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The Misremembering of ‘I Have a Dream’ | The Nation

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The Misremembering of ‘I Have a Dream’

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It is implausible to imagine that, were King to be raised from the dead, he would look at America’s jails, unemployment lines, soup kitchens or inner-city schools and think his life’s work had been accomplished. Whether one believes that these inequalities are caused by individuals making bad choices or by institutional discrimination, it would be absurd to claim that such a world bears any resemblance to the one King set out to create.

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Gary Younge
Gary Younge, the Alfred Knobler Journalism Fellow at The Nation Institute, is the New York correspondent for the ...

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The murder of Jordan Davis—like that of Renisha McBride, Trayvon Martin and so many others—reflects a racist culture in which the black body is considered fair game.

The people celebrate the man and the revolutionary, while venting frustration with the path his party has taken.

Nor is there anything to suggest that view would have been much altered by the presence of a black man in the White House. The claim that Obama’s election has a connection to King’s legacy has some substance. As Obama himself has often conceded, his election would not have been possible without the civil rights movement, which created the conditions that allowed for the arrival of a new generation of black politicians. But the aim of the civil rights movement was equality for all, not the elevation of one.

There’s no questioning the symbolic value of electing a black president. Yet the fact remains that African-Americans are no better off materially as a result, even if they may have been worse off had he lost, and that the economic gap between blacks and whites has grown under his presidency. The ascent of America’s first black president has coincided with the descent of black Americans’ standard of living. Reasonable people may disagree on the extent to which Obama is responsible for that. But the fact is undeniable.

Symbols should not be dismissed as insubstantial, but they should not be mistaken as substance either. The presence of underrepresented people in leadership positions only has any significantly positive meaning if it challenges whatever obstacles created the conditions for that underrepresentation. To believe otherwise is to trade equal opportunities for photo opportunities, whereby a system looks different but acts the same.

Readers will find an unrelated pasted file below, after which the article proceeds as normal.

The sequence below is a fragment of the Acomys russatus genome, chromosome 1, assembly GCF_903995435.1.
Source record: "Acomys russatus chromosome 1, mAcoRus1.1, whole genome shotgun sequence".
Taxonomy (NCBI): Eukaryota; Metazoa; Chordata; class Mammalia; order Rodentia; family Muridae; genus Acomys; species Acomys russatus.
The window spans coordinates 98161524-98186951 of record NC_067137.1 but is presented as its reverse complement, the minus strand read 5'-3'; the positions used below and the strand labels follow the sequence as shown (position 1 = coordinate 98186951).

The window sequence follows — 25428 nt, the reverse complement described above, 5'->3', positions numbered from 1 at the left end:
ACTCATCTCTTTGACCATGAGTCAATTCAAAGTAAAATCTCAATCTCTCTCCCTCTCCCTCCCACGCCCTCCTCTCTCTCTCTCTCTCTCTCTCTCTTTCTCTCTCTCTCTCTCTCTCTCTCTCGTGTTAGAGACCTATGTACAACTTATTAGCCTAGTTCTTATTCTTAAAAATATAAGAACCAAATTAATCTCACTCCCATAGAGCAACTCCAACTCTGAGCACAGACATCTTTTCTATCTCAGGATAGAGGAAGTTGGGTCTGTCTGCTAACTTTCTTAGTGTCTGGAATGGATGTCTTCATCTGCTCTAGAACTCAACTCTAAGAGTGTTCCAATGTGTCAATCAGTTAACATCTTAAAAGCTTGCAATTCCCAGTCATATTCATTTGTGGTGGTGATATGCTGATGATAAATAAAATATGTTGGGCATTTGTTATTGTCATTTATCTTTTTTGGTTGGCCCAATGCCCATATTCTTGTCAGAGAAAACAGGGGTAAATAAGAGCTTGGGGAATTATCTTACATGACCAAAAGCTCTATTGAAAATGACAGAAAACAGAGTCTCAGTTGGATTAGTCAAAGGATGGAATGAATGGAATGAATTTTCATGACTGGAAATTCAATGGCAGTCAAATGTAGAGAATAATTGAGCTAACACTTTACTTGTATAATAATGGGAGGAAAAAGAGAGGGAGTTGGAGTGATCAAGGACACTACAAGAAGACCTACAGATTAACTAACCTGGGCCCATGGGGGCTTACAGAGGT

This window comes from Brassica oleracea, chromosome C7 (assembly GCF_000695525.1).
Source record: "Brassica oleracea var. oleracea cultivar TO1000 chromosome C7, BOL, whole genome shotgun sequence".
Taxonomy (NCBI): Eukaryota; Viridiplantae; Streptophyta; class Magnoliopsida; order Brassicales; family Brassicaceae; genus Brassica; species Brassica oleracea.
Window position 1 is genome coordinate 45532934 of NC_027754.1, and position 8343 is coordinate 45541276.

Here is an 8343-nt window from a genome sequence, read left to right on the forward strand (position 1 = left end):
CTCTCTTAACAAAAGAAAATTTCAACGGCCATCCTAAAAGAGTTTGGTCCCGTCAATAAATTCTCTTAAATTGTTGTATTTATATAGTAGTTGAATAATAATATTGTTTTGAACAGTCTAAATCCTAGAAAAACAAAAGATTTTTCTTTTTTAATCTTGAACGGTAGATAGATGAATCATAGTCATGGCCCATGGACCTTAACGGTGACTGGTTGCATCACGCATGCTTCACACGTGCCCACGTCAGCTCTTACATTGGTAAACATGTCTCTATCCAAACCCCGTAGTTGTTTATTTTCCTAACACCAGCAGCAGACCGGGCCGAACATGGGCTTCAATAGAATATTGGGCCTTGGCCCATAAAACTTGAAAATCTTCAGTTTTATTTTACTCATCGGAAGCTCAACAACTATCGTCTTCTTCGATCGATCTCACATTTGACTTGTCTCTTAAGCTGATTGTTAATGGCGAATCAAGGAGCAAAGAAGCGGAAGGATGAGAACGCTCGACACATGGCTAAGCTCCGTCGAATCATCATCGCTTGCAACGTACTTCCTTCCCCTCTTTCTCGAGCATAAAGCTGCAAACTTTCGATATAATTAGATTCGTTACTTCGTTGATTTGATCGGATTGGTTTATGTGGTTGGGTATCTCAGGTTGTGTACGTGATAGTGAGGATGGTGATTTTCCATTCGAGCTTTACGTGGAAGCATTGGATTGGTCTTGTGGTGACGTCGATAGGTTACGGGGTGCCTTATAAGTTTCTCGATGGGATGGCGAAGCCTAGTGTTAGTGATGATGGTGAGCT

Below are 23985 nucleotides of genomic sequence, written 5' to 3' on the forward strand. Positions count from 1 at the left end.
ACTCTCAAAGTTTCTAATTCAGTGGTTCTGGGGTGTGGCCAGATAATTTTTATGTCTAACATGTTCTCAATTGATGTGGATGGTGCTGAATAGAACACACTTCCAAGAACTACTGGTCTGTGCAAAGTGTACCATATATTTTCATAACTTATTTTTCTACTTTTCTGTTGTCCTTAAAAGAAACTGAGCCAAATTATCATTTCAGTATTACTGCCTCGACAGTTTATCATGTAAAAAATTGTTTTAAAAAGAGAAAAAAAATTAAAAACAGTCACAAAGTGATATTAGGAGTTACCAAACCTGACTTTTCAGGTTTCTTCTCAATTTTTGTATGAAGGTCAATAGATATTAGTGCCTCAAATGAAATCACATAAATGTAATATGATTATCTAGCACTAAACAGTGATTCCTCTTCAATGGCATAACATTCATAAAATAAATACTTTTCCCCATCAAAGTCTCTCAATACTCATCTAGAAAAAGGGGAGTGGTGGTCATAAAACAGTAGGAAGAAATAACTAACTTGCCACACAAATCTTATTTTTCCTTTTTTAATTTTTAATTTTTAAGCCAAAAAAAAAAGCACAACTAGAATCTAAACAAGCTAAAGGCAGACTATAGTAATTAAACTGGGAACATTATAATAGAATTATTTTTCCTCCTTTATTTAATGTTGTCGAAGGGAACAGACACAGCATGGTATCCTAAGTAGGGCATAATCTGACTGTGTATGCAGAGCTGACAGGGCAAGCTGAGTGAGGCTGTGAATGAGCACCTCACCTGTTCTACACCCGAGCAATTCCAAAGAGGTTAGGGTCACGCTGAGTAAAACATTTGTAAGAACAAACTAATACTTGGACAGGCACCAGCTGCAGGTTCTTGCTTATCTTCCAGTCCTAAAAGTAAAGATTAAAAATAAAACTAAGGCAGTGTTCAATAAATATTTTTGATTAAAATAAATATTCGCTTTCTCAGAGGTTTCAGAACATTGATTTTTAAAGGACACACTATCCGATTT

In the final analysis, to ask whether King’s dream has been realized is to misunderstand both his overall politics and the specific ambition of his speech. King was not the kind of activist who pursued a merely finite agenda. The speech in general, and the dream sequence in particular, are utopian. Standing in the midst of a nightmare, King dreamed of a better world where historical wrongs had been righted and good prevailed. That is why the speech means so much to me, and why I believe that, overall, it has stood the test of time. 

* * *

I was raised in Britain during the Thatcher years, at a time when idealism was mocked and “realism” became an excuse for capitulation to the “inevitability” of unbridled market forces and military aggression. To oppose that agenda was regarded, by some on the left as well as the right, as impractical and unrealistic. Realism has no time for dreamers.

True, we can’t live on dreams alone. But the absence of utopian ideas leaves us without a clear ideological and moral center and therefore facing a void in which politics is deprived of any liberatory potential and reduced to only what is feasible at any given moment.

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In the summer of 1963, with a civil rights bill pending and the white population skittish, King could have limited his address to what was immediately achievable and pragmatic. He might have spelled out a ten-point plan, laid out his case for tougher legislation, or made the case for fresh campaigns of civil disobedience in the North. He could have reduced himself to an appeal for what was possible in a time when what was possible and pragmatic was neither satisfactory nor sustainable. 

Instead, he swung for the bleachers. Not knowing whether building the world he was describing was a Sisyphean task or merely a Herculean one, he called out in the political wilderness, hoping his voice would someday be heard by those with the power to act on it. In so doing, he showed it is not naïve to believe that what is not possible in the foreseeable future may nonetheless be necessary, worth fighting for and worth articulating. The idealism that underpins his dream is the rock on which our modern rights are built and the flesh on which pragmatic parasites feed. If nobody dreamed of a better world, what would there be to wake up to?

Ari Berman writes that, fifty years after King’s historic march, the struggle for racial justice faces unprecedented challenges.

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